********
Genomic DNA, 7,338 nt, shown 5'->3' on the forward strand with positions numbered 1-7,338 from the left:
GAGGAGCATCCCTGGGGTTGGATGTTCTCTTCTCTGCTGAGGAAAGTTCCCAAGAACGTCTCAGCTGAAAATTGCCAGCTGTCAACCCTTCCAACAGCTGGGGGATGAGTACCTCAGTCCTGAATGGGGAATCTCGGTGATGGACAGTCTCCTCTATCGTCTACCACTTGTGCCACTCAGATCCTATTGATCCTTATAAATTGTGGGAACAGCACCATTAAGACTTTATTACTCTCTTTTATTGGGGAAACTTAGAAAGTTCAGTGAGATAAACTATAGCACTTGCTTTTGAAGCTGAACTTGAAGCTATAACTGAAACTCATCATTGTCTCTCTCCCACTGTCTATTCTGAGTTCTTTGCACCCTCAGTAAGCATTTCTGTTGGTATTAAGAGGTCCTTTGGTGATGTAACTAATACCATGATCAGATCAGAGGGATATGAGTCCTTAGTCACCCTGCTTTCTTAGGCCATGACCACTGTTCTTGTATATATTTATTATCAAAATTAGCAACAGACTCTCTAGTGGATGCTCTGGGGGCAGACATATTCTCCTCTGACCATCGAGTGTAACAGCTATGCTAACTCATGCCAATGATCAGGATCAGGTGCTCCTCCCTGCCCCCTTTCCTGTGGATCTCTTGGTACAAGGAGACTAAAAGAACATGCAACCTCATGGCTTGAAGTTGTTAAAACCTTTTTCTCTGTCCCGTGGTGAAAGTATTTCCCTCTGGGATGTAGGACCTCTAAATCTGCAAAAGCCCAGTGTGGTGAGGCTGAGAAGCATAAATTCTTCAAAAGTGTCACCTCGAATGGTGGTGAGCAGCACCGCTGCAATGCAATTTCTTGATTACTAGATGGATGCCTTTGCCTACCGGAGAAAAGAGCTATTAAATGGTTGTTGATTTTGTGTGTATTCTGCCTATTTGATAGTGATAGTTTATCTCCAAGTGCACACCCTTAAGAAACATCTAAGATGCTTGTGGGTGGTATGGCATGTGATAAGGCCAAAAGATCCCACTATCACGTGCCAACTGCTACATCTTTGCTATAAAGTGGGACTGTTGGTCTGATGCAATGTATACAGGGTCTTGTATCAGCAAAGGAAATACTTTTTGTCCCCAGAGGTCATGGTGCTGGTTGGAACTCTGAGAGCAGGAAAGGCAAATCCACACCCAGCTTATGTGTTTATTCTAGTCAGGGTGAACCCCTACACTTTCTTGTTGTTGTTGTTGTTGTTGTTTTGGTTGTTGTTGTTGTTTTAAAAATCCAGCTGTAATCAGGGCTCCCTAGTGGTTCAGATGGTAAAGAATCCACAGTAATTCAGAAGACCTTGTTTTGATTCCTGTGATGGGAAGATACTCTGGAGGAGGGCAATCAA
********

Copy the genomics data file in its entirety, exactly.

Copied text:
Genomic DNA, 7,338 nt, shown 5'->3' on the forward strand with positions numbered 1-7,338 from the left:
GAGGAGCATCCCTGGGGTTGGATGTTCTCTTCTCTGCTGAGGAAAGTTCCCAAGAACGTCTCAGCTGAAAATTGCCAGCTGTCAACCCTTCCAACAGCTGGGGGATGAGTACCTCAGTCCTGAATGGGGAATCTCGGTGATGGACAGTCTCCTCTATCGTCTACCACTTGTGCCACTCAGATCCTATTGATCCTTATAAATTGTGGGAACAGCACCATTAAGACTTTATTACTCTCTTTTATTGGGGAAACTTAGAAAGTTCAGTGAGATAAACTATAGCACTTGCTTTTGAAGCTGAACTTGAAGCTATAACTGAAACTCATCATTGTCTCTCTCCCACTGTCTATTCTGAGTTCTTTGCACCCTCAGTAAGCATTTCTGTTGGTATTAAGAGGTCCTTTGGTGATGTAACTAATACCATGATCAGATCAGAGGGATATGAGTCCTTAGTCACCCTGCTTTCTTAGGCCATGACCACTGTTCTTGTATATATTTATTATCAAAATTAGCAACAGACTCTCTAGTGGATGCTCTGGGGGCAGACATATTCTCCTCTGACCATCGAGTGTAACAGCTATGCTAACTCATGCCAATGATCAGGATCAGGTGCTCCTCCCTGCCCCCTTTCCTGTGGATCTCTTGGTACAAGGAGACTAAAAGAACATGCAACCTCATGGCTTGAAGTTGTTAAAACCTTTTTCTCTGTCCCGTGGTGAAAGTATTTCCCTCTGGGATGTAGGACCTCTAAATCTGCAAAAGCCCAGTGTGGTGAGGCTGAGAAGCATAAATTCTTCAAAAGTGTCACCTCGAATGGTGGTGAGCAGCACCGCTGCAATGCAATTTCTTGATTACTAGATGGATGCCTTTGCCTACCGGAGAAAAGAGCTATTAAATGGTTGTTGATTTTGTGTGTATTCTGCCTATTTGATAGTGATAGTTTATCTCCAAGTGCACACCCTTAAGAAACATCTAAGATGCTTGTGGGTGGTATGGCATGTGATAAGGCCAAAAGATCCCACTATCACGTGCCAACTGCTACATCTTTGCTATAAAGTGGGACTGTTGGTCTGATGCAATGTATACAGGGTCTTGTATCAGCAAAGGAAATACTTTTTGTCCCCAGAGGTCATGGTGCTGGTTGGAACTCTGAGAGCAGGAAAGGCAAATCCACACCCAGCTTATGTGTTTATTCTAGTCAGGGTGAACCCCTACACTTTCTTGTTGTTGTTGTTGTTGTTGTTTTGGTTGTTGTTGTTGTTTTAAAAATCCAGCTGTAATCAGGGCTCCCTAGTGGTTCAGATGGTAAAGAATCCACAGTAATTCAGAAGACCTTGTTTTGATTCCTGTGATGGGAAGATACTCTGGAGGAGGGCAATCAA